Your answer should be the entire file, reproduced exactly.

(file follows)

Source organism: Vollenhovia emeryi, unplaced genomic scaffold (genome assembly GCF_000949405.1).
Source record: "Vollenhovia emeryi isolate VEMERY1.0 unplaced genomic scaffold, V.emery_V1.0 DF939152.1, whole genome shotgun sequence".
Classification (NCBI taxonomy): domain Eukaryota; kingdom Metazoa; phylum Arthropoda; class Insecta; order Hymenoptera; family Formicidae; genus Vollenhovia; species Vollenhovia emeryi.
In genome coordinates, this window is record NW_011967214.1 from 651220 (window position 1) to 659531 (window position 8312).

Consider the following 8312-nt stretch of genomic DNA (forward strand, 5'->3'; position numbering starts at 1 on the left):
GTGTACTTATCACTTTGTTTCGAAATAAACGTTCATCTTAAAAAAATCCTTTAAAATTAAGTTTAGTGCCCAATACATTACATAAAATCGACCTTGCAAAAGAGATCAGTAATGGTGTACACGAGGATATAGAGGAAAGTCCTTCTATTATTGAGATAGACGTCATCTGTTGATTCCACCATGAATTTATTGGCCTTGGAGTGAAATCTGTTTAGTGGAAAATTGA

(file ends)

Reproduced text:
Source organism: Vollenhovia emeryi, unplaced genomic scaffold (genome assembly GCF_000949405.1).
Source record: "Vollenhovia emeryi isolate VEMERY1.0 unplaced genomic scaffold, V.emery_V1.0 DF939152.1, whole genome shotgun sequence".
Classification (NCBI taxonomy): domain Eukaryota; kingdom Metazoa; phylum Arthropoda; class Insecta; order Hymenoptera; family Formicidae; genus Vollenhovia; species Vollenhovia emeryi.
In genome coordinates, this window is record NW_011967214.1 from 651220 (window position 1) to 659531 (window position 8312).

Consider the following 8312-nt stretch of genomic DNA (forward strand, 5'->3'; position numbering starts at 1 on the left):
GTGTACTTATCACTTTGTTTCGAAATAAACGTTCATCTTAAAAAAATCCTTTAAAATTAAGTTTAGTGCCCAATACATTACATAAAATCGACCTTGCAAAAGAGATCAGTAATGGTGTACACGAGGATATAGAGGAAAGTCCTTCTATTATTGAGATAGACGTCATCTGTTGATTCCACCATGAATTTATTGGCCTTGGAGTGAAATCTGTTTAGTGGAAAATTGA